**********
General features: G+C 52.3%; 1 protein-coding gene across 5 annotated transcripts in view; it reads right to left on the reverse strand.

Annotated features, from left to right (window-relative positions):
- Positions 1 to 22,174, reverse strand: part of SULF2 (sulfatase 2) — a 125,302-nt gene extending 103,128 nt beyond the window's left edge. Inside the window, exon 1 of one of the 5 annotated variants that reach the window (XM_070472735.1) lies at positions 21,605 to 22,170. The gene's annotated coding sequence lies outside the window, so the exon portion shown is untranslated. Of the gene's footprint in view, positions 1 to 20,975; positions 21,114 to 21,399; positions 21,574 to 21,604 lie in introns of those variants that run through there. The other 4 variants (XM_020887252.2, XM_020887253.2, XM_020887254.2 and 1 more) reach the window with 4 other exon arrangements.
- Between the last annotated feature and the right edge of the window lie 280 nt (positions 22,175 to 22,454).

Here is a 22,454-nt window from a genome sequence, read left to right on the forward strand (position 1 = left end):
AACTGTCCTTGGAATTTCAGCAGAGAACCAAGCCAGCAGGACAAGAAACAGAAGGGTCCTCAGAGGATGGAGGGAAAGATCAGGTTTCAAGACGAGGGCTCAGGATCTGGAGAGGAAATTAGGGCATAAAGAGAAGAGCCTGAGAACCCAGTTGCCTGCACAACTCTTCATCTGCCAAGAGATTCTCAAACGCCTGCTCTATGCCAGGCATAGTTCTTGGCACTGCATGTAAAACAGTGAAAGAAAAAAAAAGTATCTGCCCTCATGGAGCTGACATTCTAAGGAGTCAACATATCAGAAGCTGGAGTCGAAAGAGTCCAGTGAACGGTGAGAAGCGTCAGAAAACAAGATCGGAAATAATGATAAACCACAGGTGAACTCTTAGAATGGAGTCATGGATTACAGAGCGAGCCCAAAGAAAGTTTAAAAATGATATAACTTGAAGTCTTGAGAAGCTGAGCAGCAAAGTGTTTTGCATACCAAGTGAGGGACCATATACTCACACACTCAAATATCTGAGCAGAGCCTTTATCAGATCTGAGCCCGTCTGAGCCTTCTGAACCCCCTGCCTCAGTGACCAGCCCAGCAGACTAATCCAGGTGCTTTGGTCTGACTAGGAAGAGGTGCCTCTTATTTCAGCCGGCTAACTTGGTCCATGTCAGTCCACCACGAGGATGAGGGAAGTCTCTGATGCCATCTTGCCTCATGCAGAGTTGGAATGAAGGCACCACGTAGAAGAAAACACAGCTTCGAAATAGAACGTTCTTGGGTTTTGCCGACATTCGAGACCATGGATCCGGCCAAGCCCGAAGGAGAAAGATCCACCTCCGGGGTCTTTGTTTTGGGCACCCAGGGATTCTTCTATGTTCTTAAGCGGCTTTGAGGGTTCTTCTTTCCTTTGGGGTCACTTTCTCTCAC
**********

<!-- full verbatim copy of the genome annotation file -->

General features: G+C 52.3%; 1 protein-coding gene across 5 annotated transcripts in view; it reads right to left on the reverse strand.

Annotated features, from left to right (window-relative positions):
- Positions 1 to 22,174, reverse strand: part of SULF2 (sulfatase 2) — a 125,302-nt gene extending 103,128 nt beyond the window's left edge. Inside the window, exon 1 of one of the 5 annotated variants that reach the window (XM_070472735.1) lies at positions 21,605 to 22,170. The gene's annotated coding sequence lies outside the window, so the exon portion shown is untranslated. Of the gene's footprint in view, positions 1 to 20,975; positions 21,114 to 21,399; positions 21,574 to 21,604 lie in introns of those variants that run through there. The other 4 variants (XM_020887252.2, XM_020887253.2, XM_020887254.2 and 1 more) reach the window with 4 other exon arrangements.
- Between the last annotated feature and the right edge of the window lie 280 nt (positions 22,175 to 22,454).

Here is a 22,454-nt window from a genome sequence, read left to right on the forward strand (position 1 = left end):
AACTGTCCTTGGAATTTCAGCAGAGAACCAAGCCAGCAGGACAAGAAACAGAAGGGTCCTCAGAGGATGGAGGGAAAGATCAGGTTTCAAGACGAGGGCTCAGGATCTGGAGAGGAAATTAGGGCATAAAGAGAAGAGCCTGAGAACCCAGTTGCCTGCACAACTCTTCATCTGCCAAGAGATTCTCAAACGCCTGCTCTATGCCAGGCATAGTTCTTGGCACTGCATGTAAAACAGTGAAAGAAAAAAAAAGTATCTGCCCTCATGGAGCTGACATTCTAAGGAGTCAACATATCAGAAGCTGGAGTCGAAAGAGTCCAGTGAACGGTGAGAAGCGTCAGAAAACAAGATCGGAAATAATGATAAACCACAGGTGAACTCTTAGAATGGAGTCATGGATTACAGAGCGAGCCCAAAGAAAGTTTAAAAATGATATAACTTGAAGTCTTGAGAAGCTGAGCAGCAAAGTGTTTTGCATACCAAGTGAGGGACCATATACTCACACACTCAAATATCTGAGCAGAGCCTTTATCAGATCTGAGCCCGTCTGAGCCTTCTGAACCCCCTGCCTCAGTGACCAGCCCAGCAGACTAATCCAGGTGCTTTGGTCTGACTAGGAAGAGGTGCCTCTTATTTCAGCCGGCTAACTTGGTCCATGTCAGTCCACCACGAGGATGAGGGAAGTCTCTGATGCCATCTTGCCTCATGCAGAGTTGGAATGAAGGCACCACGTAGAAGAAAACACAGCTTCGAAATAGAACGTTCTTGGGTTTTGCCGACATTCGAGACCATGGATCCGGCCAAGCCCGAAGGAGAAAGATCCACCTCCGGGGTCTTTGTTTTGGGCACCCAGGGATTCTTCTATGTTCTTAAGCGGCTTTGAGGGTTCTTCTTTCCTTTGGGGTCACTTTCTCTCAC